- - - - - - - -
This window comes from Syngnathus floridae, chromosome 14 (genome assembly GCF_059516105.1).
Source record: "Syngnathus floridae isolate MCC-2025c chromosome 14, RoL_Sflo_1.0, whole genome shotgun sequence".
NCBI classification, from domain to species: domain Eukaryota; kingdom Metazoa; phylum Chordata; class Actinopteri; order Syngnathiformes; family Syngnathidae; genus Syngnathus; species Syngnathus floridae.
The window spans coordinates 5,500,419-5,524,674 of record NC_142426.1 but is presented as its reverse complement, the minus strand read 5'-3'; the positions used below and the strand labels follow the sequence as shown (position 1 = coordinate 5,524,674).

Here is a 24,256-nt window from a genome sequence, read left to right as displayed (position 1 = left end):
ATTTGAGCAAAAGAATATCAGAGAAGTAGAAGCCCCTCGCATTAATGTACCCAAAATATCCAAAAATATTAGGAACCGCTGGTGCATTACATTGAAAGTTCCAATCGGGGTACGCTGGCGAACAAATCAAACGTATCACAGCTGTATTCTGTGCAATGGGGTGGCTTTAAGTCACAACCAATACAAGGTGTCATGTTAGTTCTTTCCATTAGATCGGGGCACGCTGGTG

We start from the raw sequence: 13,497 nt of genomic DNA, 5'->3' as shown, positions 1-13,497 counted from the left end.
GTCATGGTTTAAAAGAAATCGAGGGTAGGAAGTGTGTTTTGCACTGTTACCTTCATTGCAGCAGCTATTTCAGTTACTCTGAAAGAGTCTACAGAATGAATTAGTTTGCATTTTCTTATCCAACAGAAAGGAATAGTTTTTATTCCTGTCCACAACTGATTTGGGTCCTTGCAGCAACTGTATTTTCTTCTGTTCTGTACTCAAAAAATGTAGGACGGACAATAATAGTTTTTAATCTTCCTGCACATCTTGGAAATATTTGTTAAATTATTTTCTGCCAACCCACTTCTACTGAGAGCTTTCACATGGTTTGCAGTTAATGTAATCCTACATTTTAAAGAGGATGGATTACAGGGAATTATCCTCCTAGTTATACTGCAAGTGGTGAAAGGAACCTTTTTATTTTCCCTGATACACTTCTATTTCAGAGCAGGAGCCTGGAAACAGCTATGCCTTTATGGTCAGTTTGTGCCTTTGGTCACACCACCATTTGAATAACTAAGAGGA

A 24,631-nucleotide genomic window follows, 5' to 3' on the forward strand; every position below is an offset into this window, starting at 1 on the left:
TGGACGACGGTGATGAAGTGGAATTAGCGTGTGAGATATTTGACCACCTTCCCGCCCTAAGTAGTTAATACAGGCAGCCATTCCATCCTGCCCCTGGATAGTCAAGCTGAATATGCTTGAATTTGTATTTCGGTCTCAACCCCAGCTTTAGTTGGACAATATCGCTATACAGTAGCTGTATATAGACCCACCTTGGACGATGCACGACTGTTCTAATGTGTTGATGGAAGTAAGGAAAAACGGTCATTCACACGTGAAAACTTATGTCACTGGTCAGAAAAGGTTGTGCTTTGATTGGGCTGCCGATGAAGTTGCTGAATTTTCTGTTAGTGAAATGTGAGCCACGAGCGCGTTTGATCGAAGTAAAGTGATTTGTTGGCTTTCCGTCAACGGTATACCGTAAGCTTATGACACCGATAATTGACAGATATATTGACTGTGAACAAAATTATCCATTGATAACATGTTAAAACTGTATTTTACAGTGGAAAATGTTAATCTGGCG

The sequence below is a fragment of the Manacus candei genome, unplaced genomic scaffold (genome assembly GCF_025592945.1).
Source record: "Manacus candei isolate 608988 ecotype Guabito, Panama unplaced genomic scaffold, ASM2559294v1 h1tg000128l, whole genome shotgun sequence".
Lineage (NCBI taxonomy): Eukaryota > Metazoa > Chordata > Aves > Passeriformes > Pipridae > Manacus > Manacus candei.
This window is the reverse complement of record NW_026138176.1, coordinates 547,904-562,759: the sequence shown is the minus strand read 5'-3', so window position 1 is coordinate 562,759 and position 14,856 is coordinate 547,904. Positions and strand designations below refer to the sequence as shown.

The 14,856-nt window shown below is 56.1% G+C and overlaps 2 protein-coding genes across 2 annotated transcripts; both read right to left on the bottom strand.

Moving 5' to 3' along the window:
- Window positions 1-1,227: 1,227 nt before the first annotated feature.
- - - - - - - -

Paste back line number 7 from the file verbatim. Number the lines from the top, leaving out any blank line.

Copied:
We start from the raw sequence: 13,497 nt of genomic DNA, 5'->3' as shown, positions 1-13,497 counted from the left end.